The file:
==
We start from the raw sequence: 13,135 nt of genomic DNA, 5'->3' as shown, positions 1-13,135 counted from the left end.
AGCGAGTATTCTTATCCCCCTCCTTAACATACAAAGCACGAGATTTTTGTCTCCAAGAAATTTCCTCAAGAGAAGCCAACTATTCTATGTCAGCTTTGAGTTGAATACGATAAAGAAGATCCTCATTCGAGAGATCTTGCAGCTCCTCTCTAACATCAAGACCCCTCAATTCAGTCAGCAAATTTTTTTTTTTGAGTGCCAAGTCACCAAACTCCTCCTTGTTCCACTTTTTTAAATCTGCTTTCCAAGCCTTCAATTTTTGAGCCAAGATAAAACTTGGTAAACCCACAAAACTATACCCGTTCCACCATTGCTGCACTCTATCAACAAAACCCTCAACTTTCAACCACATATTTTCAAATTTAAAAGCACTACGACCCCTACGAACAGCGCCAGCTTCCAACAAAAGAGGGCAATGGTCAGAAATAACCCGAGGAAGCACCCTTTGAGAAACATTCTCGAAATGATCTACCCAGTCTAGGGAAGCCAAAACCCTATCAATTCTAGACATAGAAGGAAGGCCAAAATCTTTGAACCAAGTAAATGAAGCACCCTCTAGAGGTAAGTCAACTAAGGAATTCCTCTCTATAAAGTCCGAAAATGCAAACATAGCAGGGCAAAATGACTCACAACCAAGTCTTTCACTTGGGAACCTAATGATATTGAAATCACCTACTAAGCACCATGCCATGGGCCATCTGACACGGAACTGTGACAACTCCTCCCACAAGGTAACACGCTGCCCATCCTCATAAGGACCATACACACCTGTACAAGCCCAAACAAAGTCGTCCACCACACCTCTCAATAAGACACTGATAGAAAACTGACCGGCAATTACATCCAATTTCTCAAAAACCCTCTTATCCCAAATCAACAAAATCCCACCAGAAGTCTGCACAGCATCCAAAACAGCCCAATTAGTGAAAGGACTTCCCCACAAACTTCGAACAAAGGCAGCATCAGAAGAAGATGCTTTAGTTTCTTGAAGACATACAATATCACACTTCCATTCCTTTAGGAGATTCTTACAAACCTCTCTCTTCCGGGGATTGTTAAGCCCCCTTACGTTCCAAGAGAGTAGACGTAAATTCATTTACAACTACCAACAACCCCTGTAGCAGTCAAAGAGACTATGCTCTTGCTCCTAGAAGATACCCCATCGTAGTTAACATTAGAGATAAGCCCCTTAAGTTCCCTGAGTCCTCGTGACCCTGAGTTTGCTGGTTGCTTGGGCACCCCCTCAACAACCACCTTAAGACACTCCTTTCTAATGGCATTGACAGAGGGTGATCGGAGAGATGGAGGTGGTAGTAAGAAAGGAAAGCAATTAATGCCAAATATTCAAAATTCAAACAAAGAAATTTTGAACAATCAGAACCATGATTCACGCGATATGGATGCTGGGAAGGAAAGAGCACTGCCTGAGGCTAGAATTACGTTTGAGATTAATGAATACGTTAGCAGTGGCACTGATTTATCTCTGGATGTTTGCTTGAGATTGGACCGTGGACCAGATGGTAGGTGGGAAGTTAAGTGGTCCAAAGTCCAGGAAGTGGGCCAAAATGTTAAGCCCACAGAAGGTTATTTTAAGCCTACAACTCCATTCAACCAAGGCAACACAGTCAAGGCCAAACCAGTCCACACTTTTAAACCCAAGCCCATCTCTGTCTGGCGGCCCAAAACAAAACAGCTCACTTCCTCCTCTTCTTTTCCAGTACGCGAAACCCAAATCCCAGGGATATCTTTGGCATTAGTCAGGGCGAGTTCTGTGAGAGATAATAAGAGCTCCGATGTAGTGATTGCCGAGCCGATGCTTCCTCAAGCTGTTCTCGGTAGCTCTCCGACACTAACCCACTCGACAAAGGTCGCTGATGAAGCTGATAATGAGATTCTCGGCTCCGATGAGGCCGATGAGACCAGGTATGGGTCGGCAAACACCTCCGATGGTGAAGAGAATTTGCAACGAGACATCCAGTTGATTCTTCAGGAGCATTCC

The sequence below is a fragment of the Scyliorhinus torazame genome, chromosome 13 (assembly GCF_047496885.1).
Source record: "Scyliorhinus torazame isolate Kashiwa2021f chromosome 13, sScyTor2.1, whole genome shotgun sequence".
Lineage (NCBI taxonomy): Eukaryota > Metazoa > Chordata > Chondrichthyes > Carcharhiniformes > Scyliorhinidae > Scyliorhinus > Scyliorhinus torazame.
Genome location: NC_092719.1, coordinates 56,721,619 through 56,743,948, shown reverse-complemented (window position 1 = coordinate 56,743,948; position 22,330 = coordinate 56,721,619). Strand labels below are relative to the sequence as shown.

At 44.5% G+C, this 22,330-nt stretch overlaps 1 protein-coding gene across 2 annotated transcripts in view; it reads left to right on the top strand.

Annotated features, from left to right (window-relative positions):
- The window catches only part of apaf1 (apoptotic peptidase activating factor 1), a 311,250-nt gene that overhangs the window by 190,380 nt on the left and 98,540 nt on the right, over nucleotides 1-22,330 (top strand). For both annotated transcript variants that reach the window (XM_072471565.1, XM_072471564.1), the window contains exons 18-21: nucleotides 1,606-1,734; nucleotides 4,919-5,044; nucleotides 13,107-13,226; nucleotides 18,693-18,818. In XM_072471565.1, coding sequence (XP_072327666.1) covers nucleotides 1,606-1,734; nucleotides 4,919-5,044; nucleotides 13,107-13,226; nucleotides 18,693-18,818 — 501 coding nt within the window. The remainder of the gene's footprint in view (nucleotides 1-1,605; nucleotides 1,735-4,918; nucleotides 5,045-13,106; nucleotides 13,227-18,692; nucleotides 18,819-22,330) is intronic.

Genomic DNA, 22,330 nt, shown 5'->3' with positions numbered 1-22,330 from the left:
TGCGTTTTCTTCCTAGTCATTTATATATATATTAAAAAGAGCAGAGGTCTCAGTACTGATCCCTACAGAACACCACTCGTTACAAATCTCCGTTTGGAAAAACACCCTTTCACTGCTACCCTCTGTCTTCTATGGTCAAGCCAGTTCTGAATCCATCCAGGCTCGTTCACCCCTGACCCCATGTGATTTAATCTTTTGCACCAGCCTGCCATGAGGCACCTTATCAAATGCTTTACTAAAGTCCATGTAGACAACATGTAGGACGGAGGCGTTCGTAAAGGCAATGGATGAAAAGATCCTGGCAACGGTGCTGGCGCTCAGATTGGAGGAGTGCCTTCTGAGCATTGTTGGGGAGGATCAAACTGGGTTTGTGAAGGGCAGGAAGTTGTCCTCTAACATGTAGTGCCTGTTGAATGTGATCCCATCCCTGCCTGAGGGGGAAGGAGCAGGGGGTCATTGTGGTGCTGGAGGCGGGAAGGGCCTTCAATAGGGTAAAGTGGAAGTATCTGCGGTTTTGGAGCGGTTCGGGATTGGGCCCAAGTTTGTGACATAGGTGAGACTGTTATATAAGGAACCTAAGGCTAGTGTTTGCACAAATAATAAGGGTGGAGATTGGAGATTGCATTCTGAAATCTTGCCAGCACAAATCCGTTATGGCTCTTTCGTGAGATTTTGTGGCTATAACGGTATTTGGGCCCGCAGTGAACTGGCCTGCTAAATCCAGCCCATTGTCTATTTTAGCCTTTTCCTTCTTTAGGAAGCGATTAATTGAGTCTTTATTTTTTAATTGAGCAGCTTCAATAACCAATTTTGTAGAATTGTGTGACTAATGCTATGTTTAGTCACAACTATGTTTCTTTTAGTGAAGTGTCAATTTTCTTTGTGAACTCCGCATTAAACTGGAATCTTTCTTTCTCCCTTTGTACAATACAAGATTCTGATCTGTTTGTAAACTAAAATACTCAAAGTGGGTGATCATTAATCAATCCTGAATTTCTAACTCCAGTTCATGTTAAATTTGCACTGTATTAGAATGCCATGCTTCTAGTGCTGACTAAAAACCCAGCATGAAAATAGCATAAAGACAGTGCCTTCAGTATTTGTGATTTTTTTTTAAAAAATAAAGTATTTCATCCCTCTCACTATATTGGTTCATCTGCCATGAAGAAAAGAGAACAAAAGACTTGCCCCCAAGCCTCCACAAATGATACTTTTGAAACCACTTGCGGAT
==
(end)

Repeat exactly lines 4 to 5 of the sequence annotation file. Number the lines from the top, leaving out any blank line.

Source record: "Scyliorhinus torazame isolate Kashiwa2021f chromosome 13, sScyTor2.1, whole genome shotgun sequence".
Lineage (NCBI taxonomy): Eukaryota > Metazoa > Chordata > Chondrichthyes > Carcharhiniformes > Scyliorhinidae > Scyliorhinus > Scyliorhinus torazame.